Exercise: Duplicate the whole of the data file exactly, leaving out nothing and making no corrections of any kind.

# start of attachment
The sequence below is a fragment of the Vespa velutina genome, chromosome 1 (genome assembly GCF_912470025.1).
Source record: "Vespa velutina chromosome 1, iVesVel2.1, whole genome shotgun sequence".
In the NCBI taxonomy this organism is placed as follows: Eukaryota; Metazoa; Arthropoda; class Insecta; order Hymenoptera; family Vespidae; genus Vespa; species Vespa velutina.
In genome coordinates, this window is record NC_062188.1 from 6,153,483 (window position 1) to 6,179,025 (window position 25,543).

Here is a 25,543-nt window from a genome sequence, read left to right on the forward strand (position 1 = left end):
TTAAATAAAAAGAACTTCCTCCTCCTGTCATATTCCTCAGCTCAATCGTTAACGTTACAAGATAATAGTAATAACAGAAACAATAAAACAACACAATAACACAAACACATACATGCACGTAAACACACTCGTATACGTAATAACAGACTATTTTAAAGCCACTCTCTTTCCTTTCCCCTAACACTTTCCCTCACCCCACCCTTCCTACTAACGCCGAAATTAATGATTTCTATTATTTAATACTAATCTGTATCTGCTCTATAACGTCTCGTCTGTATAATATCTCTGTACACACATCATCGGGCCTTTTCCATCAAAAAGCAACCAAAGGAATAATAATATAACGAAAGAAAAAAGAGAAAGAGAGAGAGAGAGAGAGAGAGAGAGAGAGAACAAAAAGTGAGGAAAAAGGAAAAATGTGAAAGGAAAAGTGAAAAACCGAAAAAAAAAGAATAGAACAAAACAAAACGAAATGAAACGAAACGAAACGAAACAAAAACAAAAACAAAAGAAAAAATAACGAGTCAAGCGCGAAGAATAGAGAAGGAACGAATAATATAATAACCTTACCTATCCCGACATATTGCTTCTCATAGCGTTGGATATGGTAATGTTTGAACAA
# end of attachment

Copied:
The sequence below is a fragment of the Vespa velutina genome, chromosome 1 (genome assembly GCF_912470025.1).
Source record: "Vespa velutina chromosome 1, iVesVel2.1, whole genome shotgun sequence".
In the NCBI taxonomy this organism is placed as follows: Eukaryota; Metazoa; Arthropoda; class Insecta; order Hymenoptera; family Vespidae; genus Vespa; species Vespa velutina.
In genome coordinates, this window is record NC_062188.1 from 6,153,483 (window position 1) to 6,179,025 (window position 25,543).

Here is a 25,543-nt window from a genome sequence, read left to right on the forward strand (position 1 = left end):
TTAAATAAAAAGAACTTCCTCCTCCTGTCATATTCCTCAGCTCAATCGTTAACGTTACAAGATAATAGTAATAACAGAAACAATAAAACAACACAATAACACAAACACATACATGCACGTAAACACACTCGTATACGTAATAACAGACTATTTTAAAGCCACTCTCTTTCCTTTCCCCTAACACTTTCCCTCACCCCACCCTTCCTACTAACGCCGAAATTAATGATTTCTATTATTTAATACTAATCTGTATCTGCTCTATAACGTCTCGTCTGTATAATATCTCTGTACACACATCATCGGGCCTTTTCCATCAAAAAGCAACCAAAGGAATAATAATATAACGAAAGAAAAAAGAGAAAGAGAGAGAGAGAGAGAGAGAGAGAGAGAGAACAAAAAGTGAGGAAAAAGGAAAAATGTGAAAGGAAAAGTGAAAAACCGAAAAAAAAAGAATAGAACAAAACAAAACGAAATGAAACGAAACGAAACGAAACAAAAACAAAAACAAAAGAAAAAATAACGAGTCAAGCGCGAAGAATAGAGAAGGAACGAATAATATAATAACCTTACCTATCCCGACATATTGCTTCTCATAGCGTTGGATATGGTAATGTTTGAACAA